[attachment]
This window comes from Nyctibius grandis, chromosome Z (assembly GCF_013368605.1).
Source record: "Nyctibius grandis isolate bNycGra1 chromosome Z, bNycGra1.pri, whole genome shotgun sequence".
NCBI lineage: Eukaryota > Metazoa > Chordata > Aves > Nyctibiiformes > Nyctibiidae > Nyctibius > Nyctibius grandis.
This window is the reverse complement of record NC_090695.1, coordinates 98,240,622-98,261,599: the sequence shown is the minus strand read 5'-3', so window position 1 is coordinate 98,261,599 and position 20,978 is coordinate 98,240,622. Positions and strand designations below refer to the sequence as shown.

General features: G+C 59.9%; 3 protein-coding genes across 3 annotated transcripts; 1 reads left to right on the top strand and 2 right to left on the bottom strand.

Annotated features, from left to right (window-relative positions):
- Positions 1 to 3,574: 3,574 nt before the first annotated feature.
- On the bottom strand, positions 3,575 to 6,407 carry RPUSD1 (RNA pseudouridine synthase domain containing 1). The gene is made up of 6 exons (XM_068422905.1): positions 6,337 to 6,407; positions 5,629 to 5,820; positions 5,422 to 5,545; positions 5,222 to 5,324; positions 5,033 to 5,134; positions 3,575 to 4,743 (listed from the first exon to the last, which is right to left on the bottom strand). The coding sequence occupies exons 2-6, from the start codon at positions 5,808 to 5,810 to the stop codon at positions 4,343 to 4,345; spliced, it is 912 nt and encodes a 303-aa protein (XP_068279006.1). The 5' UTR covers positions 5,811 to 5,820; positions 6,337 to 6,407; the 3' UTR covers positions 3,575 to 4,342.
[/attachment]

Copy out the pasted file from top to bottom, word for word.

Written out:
This window comes from Nyctibius grandis, chromosome Z (assembly GCF_013368605.1).
Source record: "Nyctibius grandis isolate bNycGra1 chromosome Z, bNycGra1.pri, whole genome shotgun sequence".
NCBI lineage: Eukaryota > Metazoa > Chordata > Aves > Nyctibiiformes > Nyctibiidae > Nyctibius > Nyctibius grandis.
This window is the reverse complement of record NC_090695.1, coordinates 98,240,622-98,261,599: the sequence shown is the minus strand read 5'-3', so window position 1 is coordinate 98,261,599 and position 20,978 is coordinate 98,240,622. Positions and strand designations below refer to the sequence as shown.

General features: G+C 59.9%; 3 protein-coding genes across 3 annotated transcripts; 1 reads left to right on the top strand and 2 right to left on the bottom strand.

Annotated features, from left to right (window-relative positions):
- Positions 1 to 3,574: 3,574 nt before the first annotated feature.
- On the bottom strand, positions 3,575 to 6,407 carry RPUSD1 (RNA pseudouridine synthase domain containing 1). The gene is made up of 6 exons (XM_068422905.1): positions 6,337 to 6,407; positions 5,629 to 5,820; positions 5,422 to 5,545; positions 5,222 to 5,324; positions 5,033 to 5,134; positions 3,575 to 4,743 (listed from the first exon to the last, which is right to left on the bottom strand). The coding sequence occupies exons 2-6, from the start codon at positions 5,808 to 5,810 to the stop codon at positions 4,343 to 4,345; spliced, it is 912 nt and encodes a 303-aa protein (XP_068279006.1). The 5' UTR covers positions 5,811 to 5,820; positions 6,337 to 6,407; the 3' UTR covers positions 3,575 to 4,342.